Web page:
Warning: Declaration of HSM_PageTitle::load($meta) should be compatible with HSM_Module::load($meta = '') in /customers/f/b/8/agirlhastoeat.com/httpd.www/wp-content/plugins/headspace2/modules/page/page_title.php on line 201 Warning: Declaration of HSM_Description::load($meta) should be compatible with HSM_Module::load($meta = '') in /customers/f/b/8/agirlhastoeat.com/httpd.www/wp-content/plugins/headspace2/modules/page/description.php on line 118 Warning: Declaration of HSM_Tags::load($meta) should be compatible with HSM_Module::load($meta = '') in /customers/f/b/8/agirlhastoeat.com/httpd.www/wp-content/plugins/headspace2/modules/page/tags.php on line 348 Warning: Declaration of HSM_JavaScript::load($meta) should be compatible with HSM_Module::load($meta = '') in /customers/f/b/8/agirlhastoeat.com/httpd.www/wp-content/plugins/headspace2/modules/page/javascript.php on line 87 Warning: Declaration of HSM_Stylesheet::load($meta) should be compatible with HSM_Module::load($meta = '') in /customers/f/b/8/agirlhastoeat.com/httpd.www/wp-content/plugins/headspace2/modules/page/stylesheet.php on line 112 Warning: Declaration of HSM_Stylesheet::init() should be compatible with HSM_Module::init($args) in /customers/f/b/8/agirlhastoeat.com/httpd.www/wp-content/plugins/headspace2/modules/page/stylesheet.php on line 112 Warning: Declaration of HSS_Analytics::load($data) should be compatible with HS_SiteModule::load($meta = '') in /customers/f/b/8/agirlhastoeat.com/httpd.www/wp-content/plugins/headspace2/modules/site/analytics.php on line 286 Warning: Declaration of HSS_StatCounter::load($data) should be compatible with HS_SiteModule::load($meta = '') in /customers/f/b/8/agirlhastoeat.com/httpd.www/wp-content/plugins/headspace2/modules/site/statcounter.php on line 174 Warning: Declaration of HSS_FirstTimeVisitor::load($data) should be compatible with HS_SiteModule::load($meta = '') in /customers/f/b/8/agirlhastoeat.com/httpd.www/wp-content/plugins/headspace2/modules/site/first-time-visitor.php on line 153 Warning: Cannot modify header information - headers already sent by (output started at /customers/f/b/8/agirlhastoeat.com/httpd.www/wp-content/plugins/headspace2/modules/page/page_title.php:201) in /customers/f/b/8/agirlhastoeat.com/httpd.www/wp-content/plugins/headspace2/modules/site/first-time-visitor.php on line 54 Warning: Use of undefined constant description - assumed 'description' (this will throw an Error in a future version of PHP) in /customers/f/b/8/agirlhastoeat.com/httpd.www/wp-content/plugins/must-read-posts/must-read-posts.php on line 104 Warning: Cannot modify header information - headers already sent by (output started at /customers/f/b/8/agirlhastoeat.com/httpd.www/wp-content/plugins/headspace2/modules/page/page_title.php:201) in /customers/f/b/8/agirlhastoeat.com/httpd.www/wp-includes/feed-rss2.php on line 8 A Girl has to Eat - (and travel) Restaurant and travel reviews http://agirlhastoeat.com A blog on restaurants, travel & all things nice! Mon, 01 Oct 2018 15:48:04 +0000 en-US hourly 1 https://wordpress.org/?v=4.0.24 Ultimate Eatlist by Lonely Planet http://agirlhastoeat.com/ultimate-eatlist-by-lonely-planet/ http://agirlhastoeat.com/ultimate-eatlist-by-lonely-planet/#comments Mon, 01 Oct 2018 15:48:04 +0000 http://agirlhastoeat.com/?p=21378 I recently attended the launch release for Lonely Planet’s fabulous new book Ultimate Eatlist, the much anticipated follow up to Lonely Planet’s Ultimate Travelist. This latest publication from the world-renowned publishing powerhouse best known for its travel guides takes readers on an around the world exploration of the best eats to be had from across […]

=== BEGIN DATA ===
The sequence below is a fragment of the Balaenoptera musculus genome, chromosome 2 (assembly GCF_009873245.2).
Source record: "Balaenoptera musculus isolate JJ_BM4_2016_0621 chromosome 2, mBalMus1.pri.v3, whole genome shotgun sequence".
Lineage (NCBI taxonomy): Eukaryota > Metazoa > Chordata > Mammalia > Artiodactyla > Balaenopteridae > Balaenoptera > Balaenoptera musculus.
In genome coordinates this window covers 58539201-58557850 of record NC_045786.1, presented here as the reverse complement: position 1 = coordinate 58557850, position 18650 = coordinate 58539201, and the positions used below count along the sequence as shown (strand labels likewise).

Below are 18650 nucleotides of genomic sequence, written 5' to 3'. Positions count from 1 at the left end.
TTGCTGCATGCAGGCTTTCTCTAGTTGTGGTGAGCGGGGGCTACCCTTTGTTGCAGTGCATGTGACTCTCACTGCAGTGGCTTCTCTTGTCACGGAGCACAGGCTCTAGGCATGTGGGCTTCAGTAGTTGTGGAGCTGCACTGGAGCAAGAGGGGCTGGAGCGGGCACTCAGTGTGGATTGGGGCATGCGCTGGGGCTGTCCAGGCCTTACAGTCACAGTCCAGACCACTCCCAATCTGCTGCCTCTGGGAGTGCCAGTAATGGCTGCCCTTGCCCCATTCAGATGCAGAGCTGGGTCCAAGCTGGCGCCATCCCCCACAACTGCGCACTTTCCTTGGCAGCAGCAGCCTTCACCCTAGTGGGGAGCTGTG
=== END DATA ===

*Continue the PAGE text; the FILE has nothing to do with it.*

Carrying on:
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I recently attended the launch release for Lonely Planet’s fabulous new book Ultimate Eatlist, the much anticipated follow up to Lonely Planet’s Ultimate Travelist. This latest publication from the world-renowned publishing powerhouse best known for its travel guides takes readers on an around the world exploration of the best eats to be had from across the globe.

Ultimate Eatlist - Lonely Planet

Ultimate Eatlist – Lonely Planet

Lonely Planet’s Ultimate Eatlist both celebrates and ranks the world’s top 500 food experiences and each entry details the experience, the culture behind it, and what makes it so special. The book also includes favourite food experiences as nominated by 20 of the world’s top chefs and food writers, from José Andrés to Andrew Zimmern.

So here’s the are those ultimate eats that make up the top ten:

1. Pintxos in San Sebastián, Spain
2. Curry laksa in Kuala Lumpur, Malaysia
3. Sushi in Tokyo, Japan
4. Beef brisket in Texas, USA
5. Som tum in Bangkok, Thailand
6. Smørrebrød in Copenhagen, Denmark
7. Crayfish in Kaikoura, New Zealand
8. Bibimbap in Seoul, South Korea
9. Pizza margherita in Naples, Italy
10. Dim sum in Hong Kong

Twenty-nine of the 500 eating experiences have come from the UK and Ireland, and include smoked salmon in the Outer Hebrides (#39), Irish stew in Dublin (#47) and crab sandwiches in Norfolk (#80).